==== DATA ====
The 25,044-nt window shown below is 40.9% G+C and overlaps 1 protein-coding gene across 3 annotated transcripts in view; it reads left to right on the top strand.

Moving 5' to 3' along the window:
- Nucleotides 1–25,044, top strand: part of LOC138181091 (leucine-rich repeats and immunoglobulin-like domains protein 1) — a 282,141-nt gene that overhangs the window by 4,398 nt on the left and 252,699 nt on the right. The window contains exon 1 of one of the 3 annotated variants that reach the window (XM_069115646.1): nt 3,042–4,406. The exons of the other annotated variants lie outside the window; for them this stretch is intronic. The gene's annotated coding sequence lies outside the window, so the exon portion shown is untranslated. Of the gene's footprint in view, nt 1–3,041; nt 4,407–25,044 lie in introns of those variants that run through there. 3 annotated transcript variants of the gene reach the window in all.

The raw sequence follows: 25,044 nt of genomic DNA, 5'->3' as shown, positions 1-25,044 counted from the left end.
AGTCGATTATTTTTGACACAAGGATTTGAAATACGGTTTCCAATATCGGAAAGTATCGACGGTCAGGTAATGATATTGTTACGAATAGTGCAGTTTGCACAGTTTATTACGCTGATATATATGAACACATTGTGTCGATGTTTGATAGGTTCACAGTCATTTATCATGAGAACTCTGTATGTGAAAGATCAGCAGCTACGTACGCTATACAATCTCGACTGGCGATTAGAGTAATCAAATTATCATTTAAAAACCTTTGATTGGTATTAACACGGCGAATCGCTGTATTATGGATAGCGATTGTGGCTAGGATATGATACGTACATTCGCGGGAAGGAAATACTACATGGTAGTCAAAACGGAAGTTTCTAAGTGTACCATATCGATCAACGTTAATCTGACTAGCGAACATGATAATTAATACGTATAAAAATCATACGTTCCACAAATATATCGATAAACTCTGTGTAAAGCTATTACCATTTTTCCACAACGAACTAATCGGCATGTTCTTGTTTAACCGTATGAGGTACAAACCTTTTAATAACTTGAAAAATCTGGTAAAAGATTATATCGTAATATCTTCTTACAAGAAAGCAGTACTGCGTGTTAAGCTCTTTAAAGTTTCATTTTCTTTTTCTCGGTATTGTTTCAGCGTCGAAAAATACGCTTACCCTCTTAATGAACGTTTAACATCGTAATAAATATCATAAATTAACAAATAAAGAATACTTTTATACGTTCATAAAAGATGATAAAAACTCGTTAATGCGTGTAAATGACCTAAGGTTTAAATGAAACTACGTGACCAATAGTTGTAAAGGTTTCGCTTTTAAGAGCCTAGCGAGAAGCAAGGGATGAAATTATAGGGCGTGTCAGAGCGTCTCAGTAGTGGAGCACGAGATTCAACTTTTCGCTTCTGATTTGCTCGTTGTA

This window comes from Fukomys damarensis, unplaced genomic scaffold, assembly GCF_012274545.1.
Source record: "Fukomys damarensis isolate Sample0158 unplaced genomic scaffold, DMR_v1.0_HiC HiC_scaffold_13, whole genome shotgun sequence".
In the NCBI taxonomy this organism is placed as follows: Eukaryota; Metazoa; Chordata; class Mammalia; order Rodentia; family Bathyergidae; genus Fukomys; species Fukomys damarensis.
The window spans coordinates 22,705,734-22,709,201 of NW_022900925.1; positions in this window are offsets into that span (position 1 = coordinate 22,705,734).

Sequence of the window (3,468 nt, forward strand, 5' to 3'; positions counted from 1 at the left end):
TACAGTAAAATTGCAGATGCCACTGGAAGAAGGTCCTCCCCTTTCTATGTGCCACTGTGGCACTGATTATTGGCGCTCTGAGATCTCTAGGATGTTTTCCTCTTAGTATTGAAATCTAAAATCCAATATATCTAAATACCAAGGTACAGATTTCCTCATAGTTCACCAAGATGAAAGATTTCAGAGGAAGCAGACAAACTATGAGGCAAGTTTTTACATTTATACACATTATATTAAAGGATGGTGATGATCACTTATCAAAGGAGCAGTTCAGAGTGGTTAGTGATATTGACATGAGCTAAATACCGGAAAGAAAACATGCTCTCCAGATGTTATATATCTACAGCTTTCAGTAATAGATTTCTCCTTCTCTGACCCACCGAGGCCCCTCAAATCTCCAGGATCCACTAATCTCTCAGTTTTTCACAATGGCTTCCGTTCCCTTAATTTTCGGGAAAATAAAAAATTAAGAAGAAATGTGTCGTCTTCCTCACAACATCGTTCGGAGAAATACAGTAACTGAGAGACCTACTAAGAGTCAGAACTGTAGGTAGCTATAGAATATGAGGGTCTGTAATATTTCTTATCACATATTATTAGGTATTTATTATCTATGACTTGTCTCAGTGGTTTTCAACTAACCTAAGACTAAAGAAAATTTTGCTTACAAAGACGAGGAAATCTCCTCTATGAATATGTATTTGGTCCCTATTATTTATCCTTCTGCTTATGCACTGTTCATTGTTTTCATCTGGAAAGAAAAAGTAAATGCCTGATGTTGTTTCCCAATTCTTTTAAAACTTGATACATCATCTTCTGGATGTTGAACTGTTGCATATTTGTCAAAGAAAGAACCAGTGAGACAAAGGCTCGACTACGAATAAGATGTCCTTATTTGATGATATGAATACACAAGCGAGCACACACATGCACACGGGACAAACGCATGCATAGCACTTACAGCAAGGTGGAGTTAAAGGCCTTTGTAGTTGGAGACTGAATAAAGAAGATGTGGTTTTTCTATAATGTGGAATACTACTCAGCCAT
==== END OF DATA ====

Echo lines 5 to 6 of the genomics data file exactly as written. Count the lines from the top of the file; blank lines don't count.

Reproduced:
AGTCGATTATTTTTGACACAAGGATTTGAAATACGGTTTCCAATATCGGAAAGTATCGACGGTCAGGTAATGATATTGTTACGAATAGTGCAGTTTGCACAGTTTATTACGCTGATATATATGAACACATTGTGTCGATGTTTGATAGGTTCACAGTCATTTATCATGAGAACTCTGTATGTGAAAGATCAGCAGCTACGTACGCTATACAATCTCGACTGGCGATTAGAGTAATCAAATTATCATTTAAAAACCTTTGATTGGTATTAACACGGCGAATCGCTGTATTATGGATAGCGATTGTGGCTAGGATATGATACGTACATTCGCGGGAAGGAAATACTACATGGTAGTCAAAACGGAAGTTTCTAAGTGTACCATATCGATCAACGTTAATCTGACTAGCGAACATGATAATTAATACGTATAAAAATCATACGTTCCACAAATATATCGATAAACTCTGTGTAAAGCTATTACCATTTTTCCACAACGAACTAATCGGCATGTTCTTGTTTAACCGTATGAGGTACAAACCTTTTAATAACTTGAAAAATCTGGTAAAAGATTATATCGTAATATCTTCTTACAAGAAAGCAGTACTGCGTGTTAAGCTCTTTAAAGTTTCATTTTCTTTTTCTCGGTATTGTTTCAGCGTCGAAAAATACGCTTACCCTCTTAATGAACGTTTAACATCGTAATAAATATCATAAATTAACAAATAAAGAATACTTTTATACGTTCATAAAAGATGATAAAAACTCGTTAATGCGTGTAAATGACCTAAGGTTTAAATGAAACTACGTGACCAATAGTTGTAAAGGTTTCGCTTTTAAGAGCCTAGCGAGAAGCAAGGGATGAAATTATAGGGCGTGTCAGAGCGTCTCAGTAGTGGAGCACGAGATTCAACTTTTCGCTTCTGATTTGCTCGTTGTA

This window comes from Fukomys damarensis, unplaced genomic scaffold, assembly GCF_012274545.1.